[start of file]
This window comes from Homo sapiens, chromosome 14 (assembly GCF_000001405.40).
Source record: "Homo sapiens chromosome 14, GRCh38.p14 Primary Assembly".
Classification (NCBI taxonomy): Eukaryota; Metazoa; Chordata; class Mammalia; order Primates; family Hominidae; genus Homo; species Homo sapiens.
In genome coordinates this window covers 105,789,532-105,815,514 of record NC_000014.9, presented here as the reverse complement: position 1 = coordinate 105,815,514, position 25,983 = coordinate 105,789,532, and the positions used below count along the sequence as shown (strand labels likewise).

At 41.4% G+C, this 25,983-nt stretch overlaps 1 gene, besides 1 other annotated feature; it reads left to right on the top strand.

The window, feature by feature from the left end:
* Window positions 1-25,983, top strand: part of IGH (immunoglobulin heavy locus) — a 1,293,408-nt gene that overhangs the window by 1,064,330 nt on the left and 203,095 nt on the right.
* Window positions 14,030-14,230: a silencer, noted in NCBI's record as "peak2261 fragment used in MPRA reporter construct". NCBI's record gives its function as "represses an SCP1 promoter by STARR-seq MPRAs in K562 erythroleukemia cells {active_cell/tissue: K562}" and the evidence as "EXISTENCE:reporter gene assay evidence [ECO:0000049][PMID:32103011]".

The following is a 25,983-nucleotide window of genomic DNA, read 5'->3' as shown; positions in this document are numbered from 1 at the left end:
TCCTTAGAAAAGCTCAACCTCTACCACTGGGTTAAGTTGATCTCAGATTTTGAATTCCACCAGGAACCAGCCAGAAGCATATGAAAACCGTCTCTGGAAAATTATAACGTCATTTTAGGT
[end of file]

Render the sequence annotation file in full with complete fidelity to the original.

This window comes from Homo sapiens, chromosome 14 (assembly GCF_000001405.40).
Source record: "Homo sapiens chromosome 14, GRCh38.p14 Primary Assembly".
Classification (NCBI taxonomy): Eukaryota; Metazoa; Chordata; class Mammalia; order Primates; family Hominidae; genus Homo; species Homo sapiens.
In genome coordinates this window covers 105,789,532-105,815,514 of record NC_000014.9, presented here as the reverse complement: position 1 = coordinate 105,815,514, position 25,983 = coordinate 105,789,532, and the positions used below count along the sequence as shown (strand labels likewise).

At 41.4% G+C, this 25,983-nt stretch overlaps 1 gene, besides 1 other annotated feature; it reads left to right on the top strand.

The window, feature by feature from the left end:
* Window positions 1-25,983, top strand: part of IGH (immunoglobulin heavy locus) — a 1,293,408-nt gene that overhangs the window by 1,064,330 nt on the left and 203,095 nt on the right.
* Window positions 14,030-14,230: a silencer, noted in NCBI's record as "peak2261 fragment used in MPRA reporter construct". NCBI's record gives its function as "represses an SCP1 promoter by STARR-seq MPRAs in K562 erythroleukemia cells {active_cell/tissue: K562}" and the evidence as "EXISTENCE:reporter gene assay evidence [ECO:0000049][PMID:32103011]".

The following is a 25,983-nucleotide window of genomic DNA, read 5'->3' as shown; positions in this document are numbered from 1 at the left end:
TCCTTAGAAAAGCTCAACCTCTACCACTGGGTTAAGTTGATCTCAGATTTTGAATTCCACCAGGAACCAGCCAGAAGCATATGAAAACCGTCTCTGGAAAATTATAACGTCATTTTAGGT